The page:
When I arrived and began teaching English in the mornings, I immediately saw many striking similarities. Even though kids would complain sometimes about the teachers being too strict or would have days when they were frustrated and didn’t want to study, they still came and played within the gates of the center hours before the program even started. Once I left my water bottle at the center and came back 3 hours after program. The kids were still playing inside the gates, despite the fact that the building itself had been locked for several hours.
When I became frustrated with the teaching, I would remind myself that it didn’t matter how much English I would be able to teach the five girls who I was working with. What mattered was that we were demonstrating to these children that places like the one we created could exist. Once the kids knew what it felt like to be in clean, safe, places where love and respect were the defaults, and rules were enforced, it was much easier to convince them that a better life could exist in their future. Prajna provides their kids with not only the academic tools and physical resources to help the children escape the cycle of poverty, but also with a reason to believe that they could achieve a better life.
Today I got a tour of another school space in a different slum neighborhood. This time I was just going to see a local college program where the university students taught in their neighboring slum. The conditions in this slum were worse than the conditions in the one I was working in. Furthermore, the slum was entirely Muslim, in a country where the government is dominated by Hindu traditionalists. Not only are slum people looked down upon in India, but Hindu/Muslim tensions are really widespread as well. When the professor who initiated this teaching partnership began the program, the students from the university would teach the kids inside the school classrooms on Sunday (when the campus was unused except for the security guards). Other professors protested and said that it was a security issue because the kids were Muslim. The program was banned from using public university land and had to relocate to a space inside the slum, despite the fact that the university full of empty classrooms and the slum were less than one kilometer away from each other.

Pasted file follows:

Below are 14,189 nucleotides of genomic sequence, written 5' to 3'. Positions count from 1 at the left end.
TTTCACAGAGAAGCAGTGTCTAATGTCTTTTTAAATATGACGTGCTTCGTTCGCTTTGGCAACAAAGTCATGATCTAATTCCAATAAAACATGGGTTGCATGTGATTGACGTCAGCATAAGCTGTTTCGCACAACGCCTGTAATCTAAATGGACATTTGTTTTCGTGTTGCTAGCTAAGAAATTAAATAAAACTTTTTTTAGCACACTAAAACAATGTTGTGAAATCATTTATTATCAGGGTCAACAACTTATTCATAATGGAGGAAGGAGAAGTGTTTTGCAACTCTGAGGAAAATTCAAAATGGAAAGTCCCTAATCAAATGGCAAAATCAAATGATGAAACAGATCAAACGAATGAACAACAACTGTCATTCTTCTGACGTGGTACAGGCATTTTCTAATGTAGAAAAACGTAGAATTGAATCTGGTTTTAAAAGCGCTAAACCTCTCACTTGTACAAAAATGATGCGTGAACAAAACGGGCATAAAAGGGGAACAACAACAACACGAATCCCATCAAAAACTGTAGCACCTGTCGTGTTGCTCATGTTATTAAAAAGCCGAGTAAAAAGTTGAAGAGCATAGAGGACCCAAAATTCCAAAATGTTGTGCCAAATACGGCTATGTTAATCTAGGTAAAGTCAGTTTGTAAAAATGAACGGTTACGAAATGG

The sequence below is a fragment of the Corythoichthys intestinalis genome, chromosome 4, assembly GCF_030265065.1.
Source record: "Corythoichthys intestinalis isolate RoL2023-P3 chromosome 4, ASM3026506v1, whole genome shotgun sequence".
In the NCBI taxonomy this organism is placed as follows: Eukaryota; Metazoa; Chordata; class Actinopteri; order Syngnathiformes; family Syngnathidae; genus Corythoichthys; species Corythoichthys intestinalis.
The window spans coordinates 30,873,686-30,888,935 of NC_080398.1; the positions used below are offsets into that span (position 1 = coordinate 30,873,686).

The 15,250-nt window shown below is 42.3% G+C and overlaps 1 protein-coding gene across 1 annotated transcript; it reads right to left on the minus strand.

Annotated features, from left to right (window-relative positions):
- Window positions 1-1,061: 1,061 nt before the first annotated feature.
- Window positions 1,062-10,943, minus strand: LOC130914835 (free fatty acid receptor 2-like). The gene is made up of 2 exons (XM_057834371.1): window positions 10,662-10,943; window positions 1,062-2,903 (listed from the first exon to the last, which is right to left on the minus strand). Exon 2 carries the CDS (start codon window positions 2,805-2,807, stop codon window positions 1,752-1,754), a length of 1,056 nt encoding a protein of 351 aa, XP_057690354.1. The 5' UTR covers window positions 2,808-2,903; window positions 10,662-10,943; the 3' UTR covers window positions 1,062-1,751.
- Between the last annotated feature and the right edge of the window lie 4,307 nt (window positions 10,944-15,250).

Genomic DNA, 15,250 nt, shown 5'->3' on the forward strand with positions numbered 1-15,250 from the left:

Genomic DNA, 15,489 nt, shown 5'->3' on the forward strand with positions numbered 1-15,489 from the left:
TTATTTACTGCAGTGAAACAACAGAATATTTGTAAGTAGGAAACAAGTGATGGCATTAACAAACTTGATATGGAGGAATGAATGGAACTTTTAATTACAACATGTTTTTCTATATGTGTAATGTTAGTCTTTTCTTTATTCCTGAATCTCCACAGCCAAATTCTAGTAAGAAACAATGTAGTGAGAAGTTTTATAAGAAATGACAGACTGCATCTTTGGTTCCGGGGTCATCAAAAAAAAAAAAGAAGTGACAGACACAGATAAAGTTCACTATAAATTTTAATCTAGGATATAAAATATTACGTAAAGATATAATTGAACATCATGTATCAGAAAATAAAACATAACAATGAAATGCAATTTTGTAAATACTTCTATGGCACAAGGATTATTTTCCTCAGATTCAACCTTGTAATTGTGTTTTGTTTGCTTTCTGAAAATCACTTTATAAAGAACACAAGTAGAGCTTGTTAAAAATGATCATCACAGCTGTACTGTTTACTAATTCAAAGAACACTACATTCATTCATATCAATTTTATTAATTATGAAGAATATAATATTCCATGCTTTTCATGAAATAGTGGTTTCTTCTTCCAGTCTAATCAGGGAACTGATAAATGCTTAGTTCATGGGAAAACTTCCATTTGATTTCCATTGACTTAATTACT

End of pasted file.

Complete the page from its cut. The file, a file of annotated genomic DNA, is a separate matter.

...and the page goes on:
We climbed a giant precarious set up stairs into the new space that they found to teach in. It was a tiny room above a stand where a man was selling live chickens. Here there were no flies or goats walking around. There was a single computer, and a window that let in lots of sunlight. This classroom space was reserved for older girls. Stepping into the room it was clear that you had entered an entirely different universe than the one that lay at the bottom of the staircase. The girls went around and introduced themselves.
“My name is Anushka and I want to be a lawyer”
“My name is Iqra and I want to be the prime minister”
“My name is Hiba. I am a housewife and I want to become a working woman.”
There were many other hopeful teachers, surgeons, and one future railway security officer (not entirely sure why that was the dream but still cool that she knew exactly what she wanted to do).
When my host dad asked the girls what the purpose of education was, Iqra responded that the purpose of education was to stop discrimination. Iqra was 13.
Over and over, I have seen the power that space and environment can hold. If you’ve ever walked into a place of worship in a rough neighborhood, that is the kind of atmosphere that these community centers create. They encourage environments where education is sacred, regardless of creed or class. As somebody who has never been religious, that was the closest thing I had ever had to a spiritual experience. It was as if the air was different inside that classroom. The same is true of Prajna, and the same is true of Community Action Network.
Walking out of the slum, I had to hold my breath due to the smell and couldn’t breath through my mouth because there were so many swarming flies. Right as I exited the slum, I turned around and saw this man. It that is not some kind of sign, I have no idea what is.